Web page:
In 2008, following the financial crisis in the United States, a provision was included within the Dodd-Frank financial bill, the Cardin-Lugar amendment. The amendment would require extractive companies listed on the New York Stock Exchange to publicly disclose all payments made to foreign governments. A number of a major Canadian companies cross-listed on the New York Stock Exchange have been caught under this new regulation.
A similar bill is also under consideration in the European Union and will require companies to comply with regulations similar to those in the Cardin-Lugar amendment and Bill C-474.
What is also important, as I mentioned earlier, is that we be consistent with principles we express we are in favour of on the international stage. The Canadian government has expressed an interest in revenue disclosure in the past through various international forums. The government has indicated its support for the extractive industries transparency initiative, which promotes the disclosure of payments made to governments.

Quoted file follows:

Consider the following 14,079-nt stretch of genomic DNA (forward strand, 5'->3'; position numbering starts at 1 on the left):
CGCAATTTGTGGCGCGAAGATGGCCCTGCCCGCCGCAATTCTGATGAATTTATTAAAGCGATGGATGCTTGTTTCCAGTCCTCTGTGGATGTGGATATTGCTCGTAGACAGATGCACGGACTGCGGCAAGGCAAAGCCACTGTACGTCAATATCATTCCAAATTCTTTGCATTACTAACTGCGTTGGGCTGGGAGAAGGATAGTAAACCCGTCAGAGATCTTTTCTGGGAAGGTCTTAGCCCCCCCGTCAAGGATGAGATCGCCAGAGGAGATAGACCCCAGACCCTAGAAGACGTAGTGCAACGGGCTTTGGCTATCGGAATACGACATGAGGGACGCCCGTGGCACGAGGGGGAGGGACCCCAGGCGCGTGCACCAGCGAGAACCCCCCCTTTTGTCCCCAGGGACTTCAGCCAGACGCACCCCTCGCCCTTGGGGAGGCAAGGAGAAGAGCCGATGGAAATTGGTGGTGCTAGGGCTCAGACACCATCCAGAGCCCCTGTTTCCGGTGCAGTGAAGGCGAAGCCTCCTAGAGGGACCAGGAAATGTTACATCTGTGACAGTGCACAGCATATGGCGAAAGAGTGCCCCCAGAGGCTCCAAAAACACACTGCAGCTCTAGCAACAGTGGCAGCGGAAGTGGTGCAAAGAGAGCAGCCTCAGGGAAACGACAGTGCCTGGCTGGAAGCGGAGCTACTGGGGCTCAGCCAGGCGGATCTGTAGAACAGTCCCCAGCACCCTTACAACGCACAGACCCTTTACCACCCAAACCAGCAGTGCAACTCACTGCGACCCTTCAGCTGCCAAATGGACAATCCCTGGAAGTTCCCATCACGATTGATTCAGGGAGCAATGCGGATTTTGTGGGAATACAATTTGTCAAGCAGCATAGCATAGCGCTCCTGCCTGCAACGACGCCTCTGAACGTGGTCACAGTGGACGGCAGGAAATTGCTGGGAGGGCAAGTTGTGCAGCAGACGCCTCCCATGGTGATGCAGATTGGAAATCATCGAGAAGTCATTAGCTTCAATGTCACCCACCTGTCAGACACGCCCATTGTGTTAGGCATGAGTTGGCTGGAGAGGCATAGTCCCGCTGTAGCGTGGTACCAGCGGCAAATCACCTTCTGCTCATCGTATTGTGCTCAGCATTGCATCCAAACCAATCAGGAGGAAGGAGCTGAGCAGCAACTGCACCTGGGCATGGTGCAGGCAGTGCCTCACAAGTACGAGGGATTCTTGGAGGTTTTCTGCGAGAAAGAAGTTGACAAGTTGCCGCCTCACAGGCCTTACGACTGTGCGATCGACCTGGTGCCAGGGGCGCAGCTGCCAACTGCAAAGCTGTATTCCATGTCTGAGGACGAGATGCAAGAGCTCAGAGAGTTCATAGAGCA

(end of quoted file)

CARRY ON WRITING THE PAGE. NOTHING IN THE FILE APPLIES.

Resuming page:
Canada's sustainable economic growth strategy advocates increased transparency to aid in the promotion of international development. Canada has also ratified the United Nations Convention against Corruption, which requires state parties to take measures to promote the transparency of private entities and to ensure that the public has access to information.